Police arrested two suspects Thursday in the gang rape of an elderly nun in a Catholic missionary school this month in a crime that focused attention on the scourge of sexual violence in India despite tough anti-rape laws introduced two years ago.
The suspects were arrested after a nationwide hunt, one of them was found hiding in the western city of Mumbai and the second from West Bengal state, said a police officer said who spoke on condition of anonymity as he was not authorized to talk to reporters.
The nun, in her 70s, was hospitalized in serious condition. She has since recovered and left the hospital.
Christian leaders say a series of attacks on churches since Prime Minister Narendra Modi's right-wing Hindu government came to power in May have created a sense of fear in the community. Christians comprise 2 percent of India's more than 1.2 billion people.
Police also are looking for other suspects who attacked the Convent of Jesus and Mary School in eastern India's West Bengal state on March 14, ransacked the chapel, destroyed religious items and stole cash.
The attackers tied the school's security guards with ropes and entered the nuns' room, where the women were sleeping. They took the elderly nun to another room when she tried to block their way and then raped her, police said.
One of the suspects, Mohammad Salim Shaikh, denied the rape charge, but acknowledged that he was part of the gang which attacked the school in Nadia district, 80 kilometers (50 miles) northeast of the West Bengal state capital of Kolkata, the officer said Thursday.
India has a long history of tolerance for sexual violence, but the December 2012 fatal gang rape of a 23-year-old woman aboard a moving bus in New Delhi caused outrage across the nation.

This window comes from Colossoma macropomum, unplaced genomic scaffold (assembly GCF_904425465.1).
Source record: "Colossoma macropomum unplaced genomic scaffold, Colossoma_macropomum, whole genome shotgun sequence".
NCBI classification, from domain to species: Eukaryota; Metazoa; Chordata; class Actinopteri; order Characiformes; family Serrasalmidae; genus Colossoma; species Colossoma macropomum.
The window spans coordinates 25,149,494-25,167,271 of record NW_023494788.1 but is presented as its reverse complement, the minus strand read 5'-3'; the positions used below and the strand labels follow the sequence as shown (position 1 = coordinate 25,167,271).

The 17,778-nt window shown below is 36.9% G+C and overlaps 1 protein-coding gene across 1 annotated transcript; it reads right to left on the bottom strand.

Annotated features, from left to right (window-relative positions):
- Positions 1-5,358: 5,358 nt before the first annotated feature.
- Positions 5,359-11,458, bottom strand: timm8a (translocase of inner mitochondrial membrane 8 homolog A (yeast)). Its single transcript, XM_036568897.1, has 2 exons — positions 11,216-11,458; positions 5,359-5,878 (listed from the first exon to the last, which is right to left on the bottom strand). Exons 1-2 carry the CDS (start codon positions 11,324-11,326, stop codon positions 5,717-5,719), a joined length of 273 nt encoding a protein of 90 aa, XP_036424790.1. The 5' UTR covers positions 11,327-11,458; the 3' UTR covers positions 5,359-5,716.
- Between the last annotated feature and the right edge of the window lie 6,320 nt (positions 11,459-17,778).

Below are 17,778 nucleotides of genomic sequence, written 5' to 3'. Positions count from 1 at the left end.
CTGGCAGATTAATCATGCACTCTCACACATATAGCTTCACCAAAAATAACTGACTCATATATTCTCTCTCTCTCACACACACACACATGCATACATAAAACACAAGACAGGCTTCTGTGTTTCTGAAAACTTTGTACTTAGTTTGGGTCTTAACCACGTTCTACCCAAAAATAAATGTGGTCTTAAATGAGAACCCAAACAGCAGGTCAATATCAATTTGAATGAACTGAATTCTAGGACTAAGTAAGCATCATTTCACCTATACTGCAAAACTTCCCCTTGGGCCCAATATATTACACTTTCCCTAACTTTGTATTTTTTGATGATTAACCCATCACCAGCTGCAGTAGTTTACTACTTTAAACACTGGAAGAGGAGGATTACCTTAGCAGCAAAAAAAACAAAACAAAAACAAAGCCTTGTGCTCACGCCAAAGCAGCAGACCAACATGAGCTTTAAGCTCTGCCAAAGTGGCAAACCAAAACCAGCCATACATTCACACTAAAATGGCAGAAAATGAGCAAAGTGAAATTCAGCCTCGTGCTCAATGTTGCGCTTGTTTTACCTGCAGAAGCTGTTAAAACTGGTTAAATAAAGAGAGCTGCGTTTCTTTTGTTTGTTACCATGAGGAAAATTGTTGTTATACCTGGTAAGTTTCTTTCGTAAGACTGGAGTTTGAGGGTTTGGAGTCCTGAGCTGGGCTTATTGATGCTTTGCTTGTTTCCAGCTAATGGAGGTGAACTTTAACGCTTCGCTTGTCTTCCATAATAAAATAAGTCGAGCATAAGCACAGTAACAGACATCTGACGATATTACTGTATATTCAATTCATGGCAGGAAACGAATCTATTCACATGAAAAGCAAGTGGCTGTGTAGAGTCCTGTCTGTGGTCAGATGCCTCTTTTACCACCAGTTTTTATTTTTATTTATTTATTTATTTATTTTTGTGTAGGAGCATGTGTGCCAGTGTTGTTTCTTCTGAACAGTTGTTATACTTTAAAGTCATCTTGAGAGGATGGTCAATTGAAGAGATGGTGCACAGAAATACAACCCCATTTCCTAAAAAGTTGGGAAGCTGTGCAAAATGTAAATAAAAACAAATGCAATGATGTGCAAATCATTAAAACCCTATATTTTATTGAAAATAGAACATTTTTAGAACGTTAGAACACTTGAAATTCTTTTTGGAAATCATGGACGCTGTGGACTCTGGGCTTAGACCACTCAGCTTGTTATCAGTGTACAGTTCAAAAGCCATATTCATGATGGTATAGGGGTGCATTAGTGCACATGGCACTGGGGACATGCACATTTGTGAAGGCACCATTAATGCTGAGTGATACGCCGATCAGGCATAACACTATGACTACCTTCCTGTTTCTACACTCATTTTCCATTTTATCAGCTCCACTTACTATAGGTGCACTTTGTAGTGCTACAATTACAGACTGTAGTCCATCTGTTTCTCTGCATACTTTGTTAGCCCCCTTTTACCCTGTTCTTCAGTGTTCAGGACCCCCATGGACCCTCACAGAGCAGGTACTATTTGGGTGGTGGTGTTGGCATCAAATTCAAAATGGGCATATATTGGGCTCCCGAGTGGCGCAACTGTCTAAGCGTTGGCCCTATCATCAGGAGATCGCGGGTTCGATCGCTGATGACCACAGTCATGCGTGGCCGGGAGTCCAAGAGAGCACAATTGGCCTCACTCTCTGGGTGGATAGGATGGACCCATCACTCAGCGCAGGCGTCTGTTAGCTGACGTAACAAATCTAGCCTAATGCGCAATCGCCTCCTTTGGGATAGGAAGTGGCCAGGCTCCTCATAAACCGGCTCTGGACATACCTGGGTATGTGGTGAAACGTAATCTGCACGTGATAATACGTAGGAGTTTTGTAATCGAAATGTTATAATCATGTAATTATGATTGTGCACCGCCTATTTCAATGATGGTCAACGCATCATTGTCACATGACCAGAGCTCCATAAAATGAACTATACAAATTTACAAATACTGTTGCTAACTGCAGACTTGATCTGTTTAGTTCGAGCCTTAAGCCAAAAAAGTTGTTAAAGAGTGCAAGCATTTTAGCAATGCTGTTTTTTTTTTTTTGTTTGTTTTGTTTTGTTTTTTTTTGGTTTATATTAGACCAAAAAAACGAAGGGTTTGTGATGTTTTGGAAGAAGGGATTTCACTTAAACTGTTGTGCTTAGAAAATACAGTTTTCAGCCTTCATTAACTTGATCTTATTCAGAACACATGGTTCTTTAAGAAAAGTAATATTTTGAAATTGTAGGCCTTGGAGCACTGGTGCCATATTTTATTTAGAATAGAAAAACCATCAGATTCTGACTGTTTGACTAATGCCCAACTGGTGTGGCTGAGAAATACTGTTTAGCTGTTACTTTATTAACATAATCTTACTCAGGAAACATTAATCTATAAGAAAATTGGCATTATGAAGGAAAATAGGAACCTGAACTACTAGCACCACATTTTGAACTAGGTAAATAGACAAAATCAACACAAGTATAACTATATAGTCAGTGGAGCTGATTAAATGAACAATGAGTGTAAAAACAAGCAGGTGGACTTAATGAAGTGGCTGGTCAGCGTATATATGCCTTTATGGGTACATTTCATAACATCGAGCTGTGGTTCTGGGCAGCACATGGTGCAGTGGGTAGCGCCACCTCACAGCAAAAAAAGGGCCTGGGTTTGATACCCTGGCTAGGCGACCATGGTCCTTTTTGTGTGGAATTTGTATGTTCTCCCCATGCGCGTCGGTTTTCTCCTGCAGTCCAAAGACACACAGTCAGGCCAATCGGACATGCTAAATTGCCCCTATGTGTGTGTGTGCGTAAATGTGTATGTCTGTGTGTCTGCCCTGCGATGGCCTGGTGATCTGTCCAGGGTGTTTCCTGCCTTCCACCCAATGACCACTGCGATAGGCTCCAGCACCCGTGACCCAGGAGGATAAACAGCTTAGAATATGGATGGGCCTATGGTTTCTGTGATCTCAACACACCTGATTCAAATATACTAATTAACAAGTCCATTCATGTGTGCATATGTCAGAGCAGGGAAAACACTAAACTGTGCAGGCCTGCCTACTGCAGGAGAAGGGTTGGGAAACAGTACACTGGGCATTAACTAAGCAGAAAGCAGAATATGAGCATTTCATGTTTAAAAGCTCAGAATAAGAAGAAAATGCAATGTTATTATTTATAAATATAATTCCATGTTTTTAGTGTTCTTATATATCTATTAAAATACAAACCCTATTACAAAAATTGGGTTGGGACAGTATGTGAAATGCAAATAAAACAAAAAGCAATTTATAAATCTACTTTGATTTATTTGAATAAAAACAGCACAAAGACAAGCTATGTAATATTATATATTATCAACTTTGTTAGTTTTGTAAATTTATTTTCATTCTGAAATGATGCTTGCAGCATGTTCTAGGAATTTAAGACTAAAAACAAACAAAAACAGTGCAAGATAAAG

The outcry led the federal government to rush legislation doubling prison terms for rapists to 20 years and criminalizing voyeurism, stalking and the trafficking of women. The law also makes it a crime for officers to refuse to open cases when complaints are made.
During one of the 2013 protest marches, Indian American filmmaker Ram Devineni had a conversation with a police officer about India's rape problem. The cop shrugged: “No good girl walks home at night," said Mr. Devineni, according to TakePart.com.
“I knew then that the problem of sexual violence in India was not a legal issue; rather it was a cultural problem,” Devineni recently told Humanosphere. “A cultural shift had to happen, especially views towards the role of women in modern society. Deep-rooted patriarchal views needed to be challenged.”
That, Devineni figured, required getting a message to young people. And what better way to do that than with a comic book—especially when half the country's population is under the age of 25?
The result is Priya’s Shakti, a comic (available both digitally and in print) that tells the story of a young village woman who—like too many victims of sexual assault in India and elsewhere—finds herself blamed and ostracized for her own ordeal.
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